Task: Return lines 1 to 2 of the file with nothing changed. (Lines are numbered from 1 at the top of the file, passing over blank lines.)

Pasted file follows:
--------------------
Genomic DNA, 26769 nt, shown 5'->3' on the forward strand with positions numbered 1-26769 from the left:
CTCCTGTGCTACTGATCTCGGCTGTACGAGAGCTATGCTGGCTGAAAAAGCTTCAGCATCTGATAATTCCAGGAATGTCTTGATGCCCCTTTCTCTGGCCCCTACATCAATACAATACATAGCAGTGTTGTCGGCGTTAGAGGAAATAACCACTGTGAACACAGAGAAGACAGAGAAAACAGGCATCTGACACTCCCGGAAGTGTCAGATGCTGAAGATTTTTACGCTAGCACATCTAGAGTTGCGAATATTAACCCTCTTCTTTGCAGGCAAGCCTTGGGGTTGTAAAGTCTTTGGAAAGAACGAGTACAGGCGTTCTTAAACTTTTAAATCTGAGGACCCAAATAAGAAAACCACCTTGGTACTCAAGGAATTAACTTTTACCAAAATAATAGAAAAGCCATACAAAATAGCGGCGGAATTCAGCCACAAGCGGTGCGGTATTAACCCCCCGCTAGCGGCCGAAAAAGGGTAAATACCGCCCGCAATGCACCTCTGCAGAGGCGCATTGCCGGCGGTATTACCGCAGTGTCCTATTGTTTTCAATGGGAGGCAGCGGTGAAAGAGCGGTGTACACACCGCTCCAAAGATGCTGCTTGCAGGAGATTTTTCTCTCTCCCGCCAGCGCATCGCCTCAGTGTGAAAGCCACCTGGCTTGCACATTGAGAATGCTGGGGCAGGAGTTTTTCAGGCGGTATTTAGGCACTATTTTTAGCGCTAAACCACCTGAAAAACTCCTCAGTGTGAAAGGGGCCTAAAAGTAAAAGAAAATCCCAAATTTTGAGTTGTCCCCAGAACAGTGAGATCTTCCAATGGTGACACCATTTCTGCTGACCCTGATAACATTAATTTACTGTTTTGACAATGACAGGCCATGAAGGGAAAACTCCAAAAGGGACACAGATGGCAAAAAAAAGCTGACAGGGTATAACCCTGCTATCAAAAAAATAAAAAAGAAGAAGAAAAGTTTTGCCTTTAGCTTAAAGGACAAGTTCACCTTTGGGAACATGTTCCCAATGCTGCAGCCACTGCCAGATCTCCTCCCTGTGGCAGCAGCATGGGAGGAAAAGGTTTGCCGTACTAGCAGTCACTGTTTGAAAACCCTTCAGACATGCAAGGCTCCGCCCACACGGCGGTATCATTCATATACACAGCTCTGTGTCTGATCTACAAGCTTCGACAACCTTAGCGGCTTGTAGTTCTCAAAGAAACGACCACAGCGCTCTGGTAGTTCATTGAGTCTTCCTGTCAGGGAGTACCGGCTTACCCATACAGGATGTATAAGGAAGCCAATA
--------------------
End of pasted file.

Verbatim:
Genomic DNA, 26769 nt, shown 5'->3' on the forward strand with positions numbered 1-26769 from the left:
CTCCTGTGCTACTGATCTCGGCTGTACGAGAGCTATGCTGGCTGAAAAAGCTTCAGCATCTGATAATTCCAGGAATGTCTTGATGCCCCTTTCTCTGGCCCCTACATCAATACAATACATAGCAGTGTTGTCGGCGTTAGAGGAAATAACCACTGTGAACACAGAGAAGACAGAGAAAACAGGCATCTGACACTCCCGGAAGTGTCAGATGCTGAAGATTTTTACGCTAGCACATCTAGAGTTGCGAATATTAACCCTCTTCTTTGCAGGCAAGCCTTGGGGTTGTAAAGTCTTTGGAAAGAACGAGTACAGGCGTTCTTAAACTTTTAAATCTGAGGACCCAAATAAGAAAACCACCTTGGTACTCAAGGAATTAACTTTTACCAAAATAATAGAAAAGCCATACAAAATAGCGGCGGAATTCAGCCACAAGCGGTGCGGTATTAACCCCCCGCTAGCGGCCGAAAAAGGGTAAATACCGCCCGCAATGCACCTCTGCAGAGGCGCATTGCCGGCGGTATTACCGCAGTGTCCTATTGTTTTCAATGGGAGGCAGCGGTGAAAGAGCGGTGTACACACCGCTCCAAAGATGCTGCTTGCAGGAGATTTTTCTCTCTCCCGCCAGCGCATCGCCTCAGTGTGAAAGCCACCTGGCTTGCACATTGAGAATGCTGGGGCAGGAGTTTTTCAGGCGGTATTTAGGCACTATTTTTAGCGCTAAACCACCTGAAAAACTCCTCAGTGTGAAAGGGGCCTAAAAGTAAAAGAAAATCCCAAATTTTGAGTTGTCCCCAGAACAGTGAGATCTTCCAATGGTGACACCATTTCTGCTGACCCTGATAACATTAATTTACTGTTTTGACAATGACAGGCCATGAAGGGAAAACTCCAAAAGGGACACAGATGGCAAAAAAAAGCTGACAGGGTATAACCCTGCTATCAAAAAAATAAAAAAGAAGAAGAAAAGTTTTGCCTTTAGCTTAAAGGACAAGTTCACCTTTGGGAACATGTTCCCAATGCTGCAGCCACTGCCAGATCTCCTCCCTGTGGCAGCAGCATGGGAGGAAAAGGTTTGCCGTACTAGCAGTCACTGTTTGAAAACCCTTCAGACATGCAAGGCTCCGCCCACACGGCGGTATCATTCATATACACAGCTCTGTGTCTGATCTACAAGCTTCGACAACCTTAGCGGCTTGTAGTTCTCAAAGAAACGACCACAGCGCTCTGGTAGTTCATTGAGTCTTCCTGTCAGGGAGTACCGGCTTACCCATACAGGATGTATAAGGAAGCCAATA